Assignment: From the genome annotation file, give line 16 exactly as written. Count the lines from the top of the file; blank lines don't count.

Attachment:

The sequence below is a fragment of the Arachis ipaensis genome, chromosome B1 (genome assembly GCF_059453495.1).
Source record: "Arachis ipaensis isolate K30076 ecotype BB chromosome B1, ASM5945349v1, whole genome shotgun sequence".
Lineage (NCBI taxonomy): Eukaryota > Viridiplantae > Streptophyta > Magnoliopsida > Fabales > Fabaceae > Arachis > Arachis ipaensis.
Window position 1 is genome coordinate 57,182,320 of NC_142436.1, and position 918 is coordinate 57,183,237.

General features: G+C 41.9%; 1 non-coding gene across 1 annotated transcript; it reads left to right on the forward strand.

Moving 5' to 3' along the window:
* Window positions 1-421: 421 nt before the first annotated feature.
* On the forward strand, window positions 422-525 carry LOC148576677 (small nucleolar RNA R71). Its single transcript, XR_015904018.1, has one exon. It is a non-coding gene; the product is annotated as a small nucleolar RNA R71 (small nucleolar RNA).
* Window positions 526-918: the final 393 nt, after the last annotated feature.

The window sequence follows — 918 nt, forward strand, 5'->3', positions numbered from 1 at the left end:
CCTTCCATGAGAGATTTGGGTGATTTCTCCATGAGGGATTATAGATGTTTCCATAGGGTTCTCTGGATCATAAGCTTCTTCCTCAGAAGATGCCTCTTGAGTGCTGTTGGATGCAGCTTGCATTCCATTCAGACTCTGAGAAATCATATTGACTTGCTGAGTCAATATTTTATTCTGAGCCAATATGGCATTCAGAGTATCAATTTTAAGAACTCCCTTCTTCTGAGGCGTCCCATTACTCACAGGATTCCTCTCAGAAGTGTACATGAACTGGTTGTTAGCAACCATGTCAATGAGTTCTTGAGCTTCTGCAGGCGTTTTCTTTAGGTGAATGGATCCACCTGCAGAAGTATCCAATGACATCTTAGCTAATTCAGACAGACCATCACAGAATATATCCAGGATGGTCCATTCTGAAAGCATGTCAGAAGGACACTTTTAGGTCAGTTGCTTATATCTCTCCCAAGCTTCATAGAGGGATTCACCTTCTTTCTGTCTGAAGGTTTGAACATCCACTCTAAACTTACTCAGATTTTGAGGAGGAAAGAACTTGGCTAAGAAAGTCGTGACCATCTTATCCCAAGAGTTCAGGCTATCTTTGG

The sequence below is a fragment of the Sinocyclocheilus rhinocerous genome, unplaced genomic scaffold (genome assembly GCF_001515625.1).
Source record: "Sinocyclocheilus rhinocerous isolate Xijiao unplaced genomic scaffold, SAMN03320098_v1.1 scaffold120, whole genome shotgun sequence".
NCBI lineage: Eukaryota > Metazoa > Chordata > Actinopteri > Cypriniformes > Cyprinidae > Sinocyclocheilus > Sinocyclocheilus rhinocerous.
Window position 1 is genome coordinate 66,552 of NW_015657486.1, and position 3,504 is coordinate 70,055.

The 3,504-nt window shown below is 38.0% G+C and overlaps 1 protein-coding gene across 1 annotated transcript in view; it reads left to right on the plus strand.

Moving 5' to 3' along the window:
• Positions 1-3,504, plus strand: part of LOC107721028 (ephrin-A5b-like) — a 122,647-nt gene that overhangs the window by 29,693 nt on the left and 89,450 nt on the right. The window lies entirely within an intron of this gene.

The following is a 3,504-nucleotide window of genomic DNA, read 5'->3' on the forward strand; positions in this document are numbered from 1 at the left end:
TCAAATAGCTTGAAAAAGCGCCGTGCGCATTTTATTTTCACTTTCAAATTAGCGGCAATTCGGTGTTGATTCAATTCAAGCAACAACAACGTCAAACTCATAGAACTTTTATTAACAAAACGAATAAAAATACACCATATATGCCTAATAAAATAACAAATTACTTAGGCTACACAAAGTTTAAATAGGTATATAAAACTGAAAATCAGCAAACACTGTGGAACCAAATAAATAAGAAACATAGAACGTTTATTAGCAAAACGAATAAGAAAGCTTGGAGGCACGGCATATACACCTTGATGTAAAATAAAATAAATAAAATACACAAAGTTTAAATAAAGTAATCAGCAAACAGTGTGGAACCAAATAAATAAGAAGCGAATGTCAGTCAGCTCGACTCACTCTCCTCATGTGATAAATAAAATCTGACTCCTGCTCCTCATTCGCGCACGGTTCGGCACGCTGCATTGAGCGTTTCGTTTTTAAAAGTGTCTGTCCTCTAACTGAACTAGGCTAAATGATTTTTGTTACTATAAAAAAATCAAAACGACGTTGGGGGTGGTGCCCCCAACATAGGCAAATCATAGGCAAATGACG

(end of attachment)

The 3,504-nt window shown below is 38.0% G+C and overlaps 1 protein-coding gene across 1 annotated transcript in view; it reads left to right on the plus strand.